Love, life and death in Egypt

31st March 2006 at 01:00
A simple stage is set for the demise of a passionate love affair. Heather Neill explains

Antony and Cleopatra

By William Shakespeare

Royal Shakespeare Company

Swan Theatre, Stratford Upon Avon

From April 12 to October 14

Tel: 0870 609 1110

The famous love story of Antony and Cleopatra is, says director Gregory Doran, epic but also domestic: "I spend most of my time rehearsing with two, three, four, five people, but the story is played out against this huge panoply of international politics."

Antony and Cleopatra may be deeply in love, but they spend most of their time "bickering, being vile to each other. It's a co-dependent, deeply destructive, addictive relationship. It is the very flaws in these people which make us love them ... but both run countries, one (Antony) is responsible for half the known world and he's buggering about in Alexandria."

The distinction between Rome and Egypt (and by extension between reason and emotion; between public responsibility and private indulgence) will be simply shown on the Swan stage. Doran is avoiding opulent scene-setting, instead showing contrasts by costume and behaviour, "the Romans perpendicular. The Egyptians horizontal", he jokes.

Doran says that it is generally seen as Cleopatra's play, "but Antony is a magnificent part, a detailed psychological study of disintegration. There are lots of references to his emptiness, as opposed to Caesar's fullness, and there is an amazing moment when he comes in determined to kill Cleopatra and starts looking at the clouds."

Antony notes their changeable nature and likens himself to them. "It's as if he no longer knows how to play Antony", says Doran.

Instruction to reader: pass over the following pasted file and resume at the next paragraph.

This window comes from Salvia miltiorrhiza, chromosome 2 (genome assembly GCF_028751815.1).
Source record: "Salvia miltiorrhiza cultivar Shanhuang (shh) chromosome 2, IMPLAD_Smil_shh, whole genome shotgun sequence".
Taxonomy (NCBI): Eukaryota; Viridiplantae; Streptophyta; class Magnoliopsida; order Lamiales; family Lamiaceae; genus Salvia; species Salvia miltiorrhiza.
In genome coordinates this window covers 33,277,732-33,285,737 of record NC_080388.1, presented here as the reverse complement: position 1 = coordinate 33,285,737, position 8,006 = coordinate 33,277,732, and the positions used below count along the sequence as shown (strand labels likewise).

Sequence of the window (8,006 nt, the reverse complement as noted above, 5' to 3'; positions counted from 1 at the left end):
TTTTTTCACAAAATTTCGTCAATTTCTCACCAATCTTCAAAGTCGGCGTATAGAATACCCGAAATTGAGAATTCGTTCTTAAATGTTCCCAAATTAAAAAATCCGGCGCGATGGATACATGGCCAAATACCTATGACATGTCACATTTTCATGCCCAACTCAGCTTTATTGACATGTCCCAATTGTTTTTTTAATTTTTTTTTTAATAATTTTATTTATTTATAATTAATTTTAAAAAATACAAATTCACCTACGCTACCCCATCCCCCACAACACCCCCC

Still determined to be a noble Roman, he attempts to kill himself and bungles that too. Cleopatra "changes moment by moment, but she is always a politician as well as a lover."

Both Antony and Cleopatra are dramatic, playing out their roles for whatever audience is available, until she stage-manages her death scene as a glorious queen. The two title roles share with Enobarbus and Octavius two-thirds of the lines. Octavius, the ultimate Roman, has "a terrifying rigour", but he also has several passionate outbursts about Antony. "He clearly worships the man that Antony was. The age difference is important.

The idealism and rigour of youth will not allow of fallibility. It's a well-balanced play with these four."

Enobarbus, meanwhile, "is a great invention of Shakespeare's". He is referred to in Shakespeare's source, Plutarch, but developed into a character riven by conflict, whether to be loyal or defect like everybody else. Doran says he reflects our reaction, watching what happens "with great pain, with compassion and horror at what Antony does".

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